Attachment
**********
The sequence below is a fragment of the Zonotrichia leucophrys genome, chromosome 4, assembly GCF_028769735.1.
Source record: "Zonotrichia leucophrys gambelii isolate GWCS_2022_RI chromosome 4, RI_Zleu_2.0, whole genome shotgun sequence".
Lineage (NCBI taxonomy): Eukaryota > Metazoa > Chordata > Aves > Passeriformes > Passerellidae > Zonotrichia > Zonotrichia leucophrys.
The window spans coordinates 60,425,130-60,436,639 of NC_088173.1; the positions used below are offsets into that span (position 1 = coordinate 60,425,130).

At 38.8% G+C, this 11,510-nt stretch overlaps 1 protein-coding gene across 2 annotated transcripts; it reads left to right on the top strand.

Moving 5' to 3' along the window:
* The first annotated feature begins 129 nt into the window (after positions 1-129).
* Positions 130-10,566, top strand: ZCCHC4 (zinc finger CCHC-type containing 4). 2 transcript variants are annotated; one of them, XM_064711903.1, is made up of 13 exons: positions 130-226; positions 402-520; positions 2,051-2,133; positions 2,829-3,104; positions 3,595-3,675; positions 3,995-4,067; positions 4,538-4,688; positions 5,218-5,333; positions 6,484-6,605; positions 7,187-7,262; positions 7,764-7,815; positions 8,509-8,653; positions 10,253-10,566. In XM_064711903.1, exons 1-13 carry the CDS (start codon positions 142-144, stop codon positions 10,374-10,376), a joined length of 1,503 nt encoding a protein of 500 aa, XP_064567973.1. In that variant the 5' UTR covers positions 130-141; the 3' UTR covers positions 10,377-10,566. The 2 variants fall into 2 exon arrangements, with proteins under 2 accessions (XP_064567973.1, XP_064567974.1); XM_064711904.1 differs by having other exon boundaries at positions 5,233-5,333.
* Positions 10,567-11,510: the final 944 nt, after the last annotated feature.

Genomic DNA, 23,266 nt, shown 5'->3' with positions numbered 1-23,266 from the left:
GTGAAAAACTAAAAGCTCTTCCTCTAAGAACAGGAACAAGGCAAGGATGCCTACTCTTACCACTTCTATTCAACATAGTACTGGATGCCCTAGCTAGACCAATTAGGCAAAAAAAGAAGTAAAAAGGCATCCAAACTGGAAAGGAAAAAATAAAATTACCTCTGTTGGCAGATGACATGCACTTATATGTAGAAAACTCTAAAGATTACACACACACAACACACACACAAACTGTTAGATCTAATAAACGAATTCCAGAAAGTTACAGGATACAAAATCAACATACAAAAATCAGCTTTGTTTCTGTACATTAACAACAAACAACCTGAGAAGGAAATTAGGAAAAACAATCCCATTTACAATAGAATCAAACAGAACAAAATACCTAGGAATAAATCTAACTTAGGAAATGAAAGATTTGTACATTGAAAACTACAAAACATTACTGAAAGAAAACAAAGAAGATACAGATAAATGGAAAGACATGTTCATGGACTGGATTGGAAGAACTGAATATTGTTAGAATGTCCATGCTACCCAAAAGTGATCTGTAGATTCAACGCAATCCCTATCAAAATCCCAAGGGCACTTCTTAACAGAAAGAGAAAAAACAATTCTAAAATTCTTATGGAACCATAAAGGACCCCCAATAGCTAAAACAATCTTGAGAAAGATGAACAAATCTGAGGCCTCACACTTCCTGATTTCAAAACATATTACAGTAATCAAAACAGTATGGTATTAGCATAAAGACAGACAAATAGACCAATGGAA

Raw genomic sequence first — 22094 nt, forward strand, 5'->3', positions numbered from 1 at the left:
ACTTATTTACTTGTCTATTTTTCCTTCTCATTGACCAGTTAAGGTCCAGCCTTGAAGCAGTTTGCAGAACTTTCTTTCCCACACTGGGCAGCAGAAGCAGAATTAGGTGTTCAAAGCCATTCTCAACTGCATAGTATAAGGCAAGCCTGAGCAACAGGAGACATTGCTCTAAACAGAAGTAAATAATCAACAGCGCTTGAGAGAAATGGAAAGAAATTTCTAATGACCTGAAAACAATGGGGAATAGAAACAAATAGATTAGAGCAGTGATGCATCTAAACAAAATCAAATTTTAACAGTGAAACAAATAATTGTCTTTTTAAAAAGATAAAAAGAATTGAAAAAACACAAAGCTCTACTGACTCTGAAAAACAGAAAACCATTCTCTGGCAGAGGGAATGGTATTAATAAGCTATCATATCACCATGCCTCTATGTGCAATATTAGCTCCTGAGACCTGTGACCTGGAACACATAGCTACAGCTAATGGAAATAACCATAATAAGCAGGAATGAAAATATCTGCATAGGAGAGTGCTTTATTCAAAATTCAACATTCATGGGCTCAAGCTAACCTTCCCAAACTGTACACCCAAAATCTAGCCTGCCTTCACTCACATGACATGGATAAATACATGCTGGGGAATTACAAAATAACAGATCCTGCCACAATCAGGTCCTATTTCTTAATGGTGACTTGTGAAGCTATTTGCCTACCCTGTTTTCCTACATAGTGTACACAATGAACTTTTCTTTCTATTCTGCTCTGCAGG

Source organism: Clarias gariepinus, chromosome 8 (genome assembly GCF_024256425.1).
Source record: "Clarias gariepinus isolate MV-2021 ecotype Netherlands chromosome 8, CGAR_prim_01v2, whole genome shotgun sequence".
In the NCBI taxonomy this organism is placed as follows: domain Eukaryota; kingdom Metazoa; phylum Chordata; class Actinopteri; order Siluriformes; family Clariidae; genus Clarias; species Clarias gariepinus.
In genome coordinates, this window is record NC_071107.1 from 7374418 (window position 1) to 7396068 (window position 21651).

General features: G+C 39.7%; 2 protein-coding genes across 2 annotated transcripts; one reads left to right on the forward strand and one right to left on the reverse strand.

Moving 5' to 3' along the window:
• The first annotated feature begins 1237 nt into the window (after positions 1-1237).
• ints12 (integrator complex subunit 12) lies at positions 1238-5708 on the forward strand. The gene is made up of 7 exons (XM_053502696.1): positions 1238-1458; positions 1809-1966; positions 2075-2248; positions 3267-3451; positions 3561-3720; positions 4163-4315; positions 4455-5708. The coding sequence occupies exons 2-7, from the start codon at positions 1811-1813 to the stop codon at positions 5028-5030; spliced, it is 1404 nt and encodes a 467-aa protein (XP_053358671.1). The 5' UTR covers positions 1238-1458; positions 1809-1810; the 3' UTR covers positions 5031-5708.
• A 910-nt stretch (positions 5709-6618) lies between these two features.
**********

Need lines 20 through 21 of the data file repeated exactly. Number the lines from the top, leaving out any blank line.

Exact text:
• The first annotated feature begins 1237 nt into the window (after positions 1-1237).
• ints12 (integrator complex subunit 12) lies at positions 1238-5708 on the forward strand. The gene is made up of 7 exons (XM_053502696.1): positions 1238-1458; positions 1809-1966; positions 2075-2248; positions 3267-3451; positions 3561-3720; positions 4163-4315; positions 4455-5708. The coding sequence occupies exons 2-7, from the start codon at positions 1811-1813 to the stop codon at positions 5028-5030; spliced, it is 1404 nt and encodes a 467-aa protein (XP_053358671.1). The 5' UTR covers positions 1238-1458; positions 1809-1810; the 3' UTR covers positions 5031-5708.